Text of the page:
As the provincial government gears up for an election in 2018, Premier Kathleen Wynne today announced a host of labour reforms, including raising the minimum wage by nearly four dollars an hour and mandating equal pay for part-time/temporary employees doing the same work as full-time workers. The government also proposed measures to restrict companies from “misclassifying employees”.
The plans are based on the recently-released Changing Workplaces Review, which makes over 173 recommendations for potential labour reforms. The review itself covers a host of issues, directly and indirectly relevant to the trucking sector.
Today’s announcement said the government plans to introduce legislation that would:
- Raise Ontario’s general minimum wage to $14 per hour on January 1, 2018, and then to $15 on January 1, 2019, followed by annual increases at the rate of inflation;
- Mandate equal pay for part-time, temporary, casual and seasonal employees doing the same job as full-time employees; and equal pay for temporary help agency employees doing the same job as permanent employees at the agencies’ client companies;
- Expand personal emergency leave to include an across-the-board minimum of at least two paid days per year for all workers;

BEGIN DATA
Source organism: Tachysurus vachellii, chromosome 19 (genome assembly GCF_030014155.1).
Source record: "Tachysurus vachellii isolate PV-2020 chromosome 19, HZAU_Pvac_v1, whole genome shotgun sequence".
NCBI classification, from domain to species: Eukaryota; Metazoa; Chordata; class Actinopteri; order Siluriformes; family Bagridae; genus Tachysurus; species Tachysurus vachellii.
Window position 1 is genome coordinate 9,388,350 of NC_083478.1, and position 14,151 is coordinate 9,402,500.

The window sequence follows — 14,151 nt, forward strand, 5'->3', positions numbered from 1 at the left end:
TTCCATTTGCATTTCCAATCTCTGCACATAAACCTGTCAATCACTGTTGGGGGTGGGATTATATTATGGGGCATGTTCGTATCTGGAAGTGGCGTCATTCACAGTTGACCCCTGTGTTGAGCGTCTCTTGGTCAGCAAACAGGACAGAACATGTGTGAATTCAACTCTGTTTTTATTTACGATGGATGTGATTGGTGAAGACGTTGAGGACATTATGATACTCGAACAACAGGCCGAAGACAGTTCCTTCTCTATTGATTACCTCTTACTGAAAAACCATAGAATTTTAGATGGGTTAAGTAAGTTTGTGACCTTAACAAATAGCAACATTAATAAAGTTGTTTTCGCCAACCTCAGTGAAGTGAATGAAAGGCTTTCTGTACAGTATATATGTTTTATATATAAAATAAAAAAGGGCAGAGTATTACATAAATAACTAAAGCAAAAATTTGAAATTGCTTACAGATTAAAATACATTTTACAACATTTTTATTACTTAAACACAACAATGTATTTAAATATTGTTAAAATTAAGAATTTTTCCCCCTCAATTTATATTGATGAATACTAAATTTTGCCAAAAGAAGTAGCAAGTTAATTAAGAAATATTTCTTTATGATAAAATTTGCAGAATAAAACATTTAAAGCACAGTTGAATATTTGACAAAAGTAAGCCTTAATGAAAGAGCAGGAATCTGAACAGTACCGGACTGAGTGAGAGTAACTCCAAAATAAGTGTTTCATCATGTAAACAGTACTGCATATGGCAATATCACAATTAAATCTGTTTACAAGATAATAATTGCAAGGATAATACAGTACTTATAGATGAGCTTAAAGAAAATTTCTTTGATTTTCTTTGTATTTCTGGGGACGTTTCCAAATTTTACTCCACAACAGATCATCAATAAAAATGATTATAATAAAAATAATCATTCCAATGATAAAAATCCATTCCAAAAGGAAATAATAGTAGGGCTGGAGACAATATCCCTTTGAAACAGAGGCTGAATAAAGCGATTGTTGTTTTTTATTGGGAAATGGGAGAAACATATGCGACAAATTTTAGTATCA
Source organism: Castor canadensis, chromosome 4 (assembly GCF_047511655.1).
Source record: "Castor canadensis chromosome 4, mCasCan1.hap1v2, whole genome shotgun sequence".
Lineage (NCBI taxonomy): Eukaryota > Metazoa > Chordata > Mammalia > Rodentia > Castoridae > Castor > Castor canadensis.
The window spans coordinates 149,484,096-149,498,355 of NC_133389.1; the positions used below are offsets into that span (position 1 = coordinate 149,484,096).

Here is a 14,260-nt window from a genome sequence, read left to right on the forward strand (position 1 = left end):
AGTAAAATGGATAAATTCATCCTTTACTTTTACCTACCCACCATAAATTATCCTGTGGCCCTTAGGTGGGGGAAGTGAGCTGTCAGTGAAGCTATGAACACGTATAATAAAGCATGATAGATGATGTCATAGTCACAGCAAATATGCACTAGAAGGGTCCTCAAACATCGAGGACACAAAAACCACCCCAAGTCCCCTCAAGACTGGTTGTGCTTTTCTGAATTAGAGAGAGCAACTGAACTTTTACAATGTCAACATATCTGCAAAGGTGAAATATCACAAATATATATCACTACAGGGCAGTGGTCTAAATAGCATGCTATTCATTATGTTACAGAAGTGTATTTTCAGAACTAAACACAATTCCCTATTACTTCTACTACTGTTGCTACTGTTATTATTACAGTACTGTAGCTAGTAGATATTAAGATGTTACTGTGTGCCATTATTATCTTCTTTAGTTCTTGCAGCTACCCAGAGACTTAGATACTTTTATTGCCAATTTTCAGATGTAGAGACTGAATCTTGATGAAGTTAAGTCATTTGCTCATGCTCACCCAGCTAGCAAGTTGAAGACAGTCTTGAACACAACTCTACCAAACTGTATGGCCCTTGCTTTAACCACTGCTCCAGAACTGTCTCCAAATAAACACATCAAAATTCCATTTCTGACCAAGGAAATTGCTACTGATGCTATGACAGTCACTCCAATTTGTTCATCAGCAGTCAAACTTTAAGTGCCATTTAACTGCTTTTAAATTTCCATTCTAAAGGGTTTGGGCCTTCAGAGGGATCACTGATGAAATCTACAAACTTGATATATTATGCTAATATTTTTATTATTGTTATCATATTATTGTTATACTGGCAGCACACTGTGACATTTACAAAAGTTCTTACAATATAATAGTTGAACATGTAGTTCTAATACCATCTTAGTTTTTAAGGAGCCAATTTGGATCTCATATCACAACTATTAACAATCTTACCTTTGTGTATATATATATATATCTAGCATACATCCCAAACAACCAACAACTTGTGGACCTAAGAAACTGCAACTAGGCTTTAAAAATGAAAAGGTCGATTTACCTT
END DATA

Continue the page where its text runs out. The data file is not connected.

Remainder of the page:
- Bring Ontario’s vacation time into line with the national average by ensuring at least three weeks’ vacation after five years with a company;
- Require employees to be paid for three hours of work if their shift is cancelled within 48 hours of its scheduled start time.
- Propose measures to expand family leaves and “make certain that employees are not misclassified as independent contractors.”
The government also announced it will hire up to 175 more employment standards officers and launch a program to educate both employees and small and medium-sized businesses about their rights and obligations under the Employment Standards Act.
While all these issues will impact employers to some degree, a key topic for OTA will be how the government proceeds with measures relating to staffing agencies and owner-operator classification.
Although the pending legislation would only affect provincially-regulated carriers, a similar federal report titled Fairness at Work: Federal Labour Standards for the 21st Century (otherwise known as the “Arthurs Report) would cover federally-regulated companies. CTA has been given official notice the feds will be looking at similar issues.
OTA will be working with legal council to assess the potential impact these changes could have on our sector. In the meantime, OTA has also been working with the Ontario Chamber of Commerce in voicing concern over some other proposed changes in the Review and will be seeking an opportunity to appear before the committee reviewing this legislation.
As this process moves forward, OTA welcomes input from carriers and will continue to update fleets.
Read the government’s announcement here.